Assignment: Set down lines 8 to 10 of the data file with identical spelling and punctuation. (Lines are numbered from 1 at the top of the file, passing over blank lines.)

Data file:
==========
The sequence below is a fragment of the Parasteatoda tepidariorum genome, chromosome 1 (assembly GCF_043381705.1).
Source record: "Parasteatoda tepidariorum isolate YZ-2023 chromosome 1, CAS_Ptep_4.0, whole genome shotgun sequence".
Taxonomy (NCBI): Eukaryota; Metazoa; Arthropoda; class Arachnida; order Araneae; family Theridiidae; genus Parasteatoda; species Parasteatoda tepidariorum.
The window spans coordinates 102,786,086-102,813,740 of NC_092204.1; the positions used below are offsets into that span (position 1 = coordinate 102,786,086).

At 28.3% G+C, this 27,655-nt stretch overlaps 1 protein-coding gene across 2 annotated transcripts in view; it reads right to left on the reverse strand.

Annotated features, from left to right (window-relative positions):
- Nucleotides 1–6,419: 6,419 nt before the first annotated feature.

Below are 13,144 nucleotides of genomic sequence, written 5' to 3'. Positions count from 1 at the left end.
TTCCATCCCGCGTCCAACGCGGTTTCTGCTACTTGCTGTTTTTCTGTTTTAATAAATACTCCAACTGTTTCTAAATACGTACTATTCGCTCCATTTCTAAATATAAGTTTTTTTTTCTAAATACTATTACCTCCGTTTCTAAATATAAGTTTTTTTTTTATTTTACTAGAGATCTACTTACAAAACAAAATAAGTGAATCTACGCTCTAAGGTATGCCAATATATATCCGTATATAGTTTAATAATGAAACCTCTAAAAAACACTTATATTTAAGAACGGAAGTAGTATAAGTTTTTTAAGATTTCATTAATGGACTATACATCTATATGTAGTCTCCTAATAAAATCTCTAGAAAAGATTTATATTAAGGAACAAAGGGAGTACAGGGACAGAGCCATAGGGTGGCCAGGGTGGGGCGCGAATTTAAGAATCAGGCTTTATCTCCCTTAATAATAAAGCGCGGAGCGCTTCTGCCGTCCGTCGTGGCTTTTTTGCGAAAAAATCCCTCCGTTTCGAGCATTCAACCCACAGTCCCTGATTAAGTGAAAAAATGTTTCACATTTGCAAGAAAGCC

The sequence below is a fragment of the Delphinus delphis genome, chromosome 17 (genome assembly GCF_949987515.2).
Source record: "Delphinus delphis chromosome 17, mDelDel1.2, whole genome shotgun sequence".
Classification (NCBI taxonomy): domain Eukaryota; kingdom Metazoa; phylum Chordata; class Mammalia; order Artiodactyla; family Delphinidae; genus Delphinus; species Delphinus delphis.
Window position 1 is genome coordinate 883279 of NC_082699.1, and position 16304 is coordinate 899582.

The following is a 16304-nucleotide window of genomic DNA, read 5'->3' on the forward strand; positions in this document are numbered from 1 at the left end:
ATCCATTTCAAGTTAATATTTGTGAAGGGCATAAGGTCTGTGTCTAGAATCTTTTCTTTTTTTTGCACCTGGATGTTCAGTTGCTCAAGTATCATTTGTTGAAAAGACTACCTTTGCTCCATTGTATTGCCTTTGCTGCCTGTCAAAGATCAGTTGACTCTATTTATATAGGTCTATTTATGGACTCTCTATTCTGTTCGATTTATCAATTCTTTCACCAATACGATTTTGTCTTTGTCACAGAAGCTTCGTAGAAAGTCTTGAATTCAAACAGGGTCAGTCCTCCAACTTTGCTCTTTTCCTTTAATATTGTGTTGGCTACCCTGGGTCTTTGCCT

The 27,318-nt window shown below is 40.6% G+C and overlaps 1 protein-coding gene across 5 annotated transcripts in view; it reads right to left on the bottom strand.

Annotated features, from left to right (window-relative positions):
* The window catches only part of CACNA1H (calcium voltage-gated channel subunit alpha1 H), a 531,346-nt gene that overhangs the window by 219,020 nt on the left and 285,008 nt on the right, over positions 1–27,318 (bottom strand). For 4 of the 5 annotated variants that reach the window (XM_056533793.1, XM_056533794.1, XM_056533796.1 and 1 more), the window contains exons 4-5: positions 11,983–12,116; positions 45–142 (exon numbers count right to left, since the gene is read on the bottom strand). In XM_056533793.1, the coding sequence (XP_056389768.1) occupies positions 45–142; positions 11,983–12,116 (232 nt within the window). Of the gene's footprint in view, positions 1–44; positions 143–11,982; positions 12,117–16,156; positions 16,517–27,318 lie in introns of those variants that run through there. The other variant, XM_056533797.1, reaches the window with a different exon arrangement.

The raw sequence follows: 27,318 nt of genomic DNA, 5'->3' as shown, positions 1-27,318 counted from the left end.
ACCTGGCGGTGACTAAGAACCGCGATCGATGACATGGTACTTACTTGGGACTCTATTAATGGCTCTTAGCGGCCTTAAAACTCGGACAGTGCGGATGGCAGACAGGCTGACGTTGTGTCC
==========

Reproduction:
Below are 13,144 nucleotides of genomic sequence, written 5' to 3'. Positions count from 1 at the left end.
TTCCATCCCGCGTCCAACGCGGTTTCTGCTACTTGCTGTTTTTCTGTTTTAATAAATACTCCAACTGTTTCTAAATACGTACTATTCGCTCCATTTCTAAATATAAGTTTTTTTTTCTAAATACTATTACCTCCGTTTCTAAATATAAGTTTTTTTTTTATTTTACTAGAGATCTACTTACAAAACAAAATAAGTGAATCTACGCTCTAAGGTATGCCAATATATATCCGTATATAGTTTAATAATGAAACCTCTAAAAAACACTTATATTTAAGAACGGAAGTAGTATAAGTTTTTTAAGATTTCATTAATGGACTATACATCTATATGTAGTCTCCTAATAAAATCTCTAGAAAAGATTTATATTAAGGAACAAAGGGAGTACAGGGACAGAGCCATAGGGTGGCCAGGGTGGGGCGCGAATTTAAGAATCAGGCTTTATCTCCCTTAATAATAAAGCGCGGAGCGCTTCTGCCGTCCGTCGTGGCTTTTTTGCGAAAAAATCCCTCCGTTTCGAGCATTCAACCCACAGTCCCTGATTAAGTGAAAAAATGTTTCACATTTGCAAGAAAGCC

The sequence below is a fragment of the Delphinus delphis genome, chromosome 17 (genome assembly GCF_949987515.2).